“Last year, we arrived too late to enjoy this. This year we left early, anticipating traffic, and we didn’t have any,” Connie Buschle said. “We were amazed. It’s greatly improved from last year.”

The Kentucky Speedway and the state spent $11 million over the past year to make sure that happened.

Speedway General Manager Mark Simendinger attributed Saturday’s smooth operations to those improvements and to the successful execution of a traffic management plan that was a year in the making. “We are trying to build the very best speedway in America. That’s our goal,” he said. “When we come to work, that’s what we talk about: What does it take to be the best? So I really feel good. Taking care of this traffic thing will show people we’re serious about it, we’ve done what we need to do and now let’s focus on the racing.”

Attendance likely was a factor. Crowd estimates weren’t immediately available, but attendance was clearly lighter than last year’s sellout, which drew 107,000. The Speedway significantly expanded capacity, buying 143 nearby acres that allowed it to add 20,000 parking spots. It also graveled over unpaved lots and added parking stripes to maximize capacity.

Speedway and state officials, including state police, also developed a detailed race-day plan for parking and traffic. On Saturday, state troopers expertly and efficiently guided vehicles into parking lots at the Speedway, unlike last year’s congestion.

Infrastructure improvements by the state also greatly helped keep traffic flowing smoothly on Saturday. The state widened the exit ramp from southbound Interstate 71 and widened Ky. 35, the main artery leading to the Speedway. It also built a massive, 42-foot-wide pedestrian tunnel under Ky. 35, which improved safety for fans on foot and reduced delays on the roadway. Gov. Steve Beshear said the state’s $3.7 million investment was a sound one that will reap dividends as the race continues to grow.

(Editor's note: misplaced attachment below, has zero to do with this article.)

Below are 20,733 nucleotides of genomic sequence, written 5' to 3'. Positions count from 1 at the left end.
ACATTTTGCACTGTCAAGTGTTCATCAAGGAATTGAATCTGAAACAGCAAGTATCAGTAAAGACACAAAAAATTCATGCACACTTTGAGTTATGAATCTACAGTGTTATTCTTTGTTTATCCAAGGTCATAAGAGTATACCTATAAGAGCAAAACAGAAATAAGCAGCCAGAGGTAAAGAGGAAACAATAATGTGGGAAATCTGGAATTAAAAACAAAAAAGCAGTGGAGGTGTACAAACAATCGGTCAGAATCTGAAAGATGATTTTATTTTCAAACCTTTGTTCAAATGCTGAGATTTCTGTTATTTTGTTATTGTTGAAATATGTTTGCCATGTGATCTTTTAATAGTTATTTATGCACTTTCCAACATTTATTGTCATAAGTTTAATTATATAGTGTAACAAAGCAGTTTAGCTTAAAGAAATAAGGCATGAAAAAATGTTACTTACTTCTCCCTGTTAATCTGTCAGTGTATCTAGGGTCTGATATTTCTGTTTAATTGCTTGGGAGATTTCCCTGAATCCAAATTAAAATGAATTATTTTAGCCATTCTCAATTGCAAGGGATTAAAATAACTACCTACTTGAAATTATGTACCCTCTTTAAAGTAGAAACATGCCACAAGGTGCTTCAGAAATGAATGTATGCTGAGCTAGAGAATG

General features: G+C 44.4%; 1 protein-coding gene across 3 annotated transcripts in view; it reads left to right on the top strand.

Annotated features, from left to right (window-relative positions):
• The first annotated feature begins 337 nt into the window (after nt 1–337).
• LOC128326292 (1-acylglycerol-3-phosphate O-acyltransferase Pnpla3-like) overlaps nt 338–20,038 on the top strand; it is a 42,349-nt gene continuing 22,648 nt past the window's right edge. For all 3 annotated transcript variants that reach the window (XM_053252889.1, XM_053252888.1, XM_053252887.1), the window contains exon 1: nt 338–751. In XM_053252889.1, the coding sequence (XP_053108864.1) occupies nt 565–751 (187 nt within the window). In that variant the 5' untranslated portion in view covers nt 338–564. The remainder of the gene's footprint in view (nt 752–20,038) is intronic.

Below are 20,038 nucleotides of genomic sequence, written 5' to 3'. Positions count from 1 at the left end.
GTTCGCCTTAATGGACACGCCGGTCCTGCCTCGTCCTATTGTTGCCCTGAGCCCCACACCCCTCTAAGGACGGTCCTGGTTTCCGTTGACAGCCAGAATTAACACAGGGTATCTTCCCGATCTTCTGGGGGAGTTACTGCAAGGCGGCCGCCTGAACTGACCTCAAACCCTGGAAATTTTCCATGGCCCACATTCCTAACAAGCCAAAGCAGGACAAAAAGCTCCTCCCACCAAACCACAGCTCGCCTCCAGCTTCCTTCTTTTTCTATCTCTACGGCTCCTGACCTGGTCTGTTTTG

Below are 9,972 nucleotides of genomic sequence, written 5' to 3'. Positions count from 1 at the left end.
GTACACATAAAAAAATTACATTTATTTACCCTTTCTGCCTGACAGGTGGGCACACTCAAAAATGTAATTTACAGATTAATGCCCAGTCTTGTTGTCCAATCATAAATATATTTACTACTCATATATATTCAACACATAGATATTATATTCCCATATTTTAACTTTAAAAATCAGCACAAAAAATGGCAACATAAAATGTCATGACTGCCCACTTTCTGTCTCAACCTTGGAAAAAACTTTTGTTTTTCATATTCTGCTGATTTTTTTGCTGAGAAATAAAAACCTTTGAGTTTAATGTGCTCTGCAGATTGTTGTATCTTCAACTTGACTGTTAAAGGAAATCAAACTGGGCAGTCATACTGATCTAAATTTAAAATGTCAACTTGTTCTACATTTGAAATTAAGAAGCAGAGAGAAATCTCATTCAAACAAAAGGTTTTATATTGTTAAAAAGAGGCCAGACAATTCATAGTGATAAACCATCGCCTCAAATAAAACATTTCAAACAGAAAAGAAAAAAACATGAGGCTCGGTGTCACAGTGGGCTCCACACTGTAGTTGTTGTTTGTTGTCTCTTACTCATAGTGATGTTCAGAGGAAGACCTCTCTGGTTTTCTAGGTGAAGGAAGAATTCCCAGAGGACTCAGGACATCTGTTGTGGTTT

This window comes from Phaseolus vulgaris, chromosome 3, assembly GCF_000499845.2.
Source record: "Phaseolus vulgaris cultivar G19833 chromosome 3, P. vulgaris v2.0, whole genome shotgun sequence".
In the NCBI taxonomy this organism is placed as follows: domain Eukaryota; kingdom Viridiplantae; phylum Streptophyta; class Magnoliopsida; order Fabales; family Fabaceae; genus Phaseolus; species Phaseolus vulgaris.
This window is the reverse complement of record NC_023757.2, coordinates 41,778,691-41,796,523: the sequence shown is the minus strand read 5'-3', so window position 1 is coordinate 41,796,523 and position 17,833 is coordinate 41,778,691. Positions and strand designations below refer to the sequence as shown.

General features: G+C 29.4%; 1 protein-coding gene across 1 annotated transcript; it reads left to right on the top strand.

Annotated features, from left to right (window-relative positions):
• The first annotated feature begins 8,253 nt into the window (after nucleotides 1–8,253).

“It’s a great relief, first of all, that things are working. I was confident that they would,” he said Saturday evening shortly after arriving at the Speedway. “The payoff is walking around here, seeing the smiles on everybody’s faces as they’re able to get in here easily.

“They’re able to walk around enjoying themselves like NASCAR fans do. That just means this race will continue to build every year from now on.”

Most of the people interviewed by The Enquirer on Saturday were returning race fans who attended last year’s event. It took Ted and Tami Lambert of Columbus just an hour on Saturday to make the 55-mile trip from their Georgetown, Ky., hotel compared to a nine-hour trek last year that caused them to miss most of the race. “It’s a big improvement this year – big,” said Tami Lambert.

Even race fans who arrived late in the day reported no problems with traffic or parking. It took Farris and Rebecca Marcum about an hour and a half to travel the 110 miles north from their Irvine, Ky., home compared with nine hours last year. They arrived around 6 p.m., two hours before the green flag dropped, after missing most of last year’s race. “We didn’t wait in any traffic. We were surprised with what happened last year,” Farris Marcum said. Cincinnati.com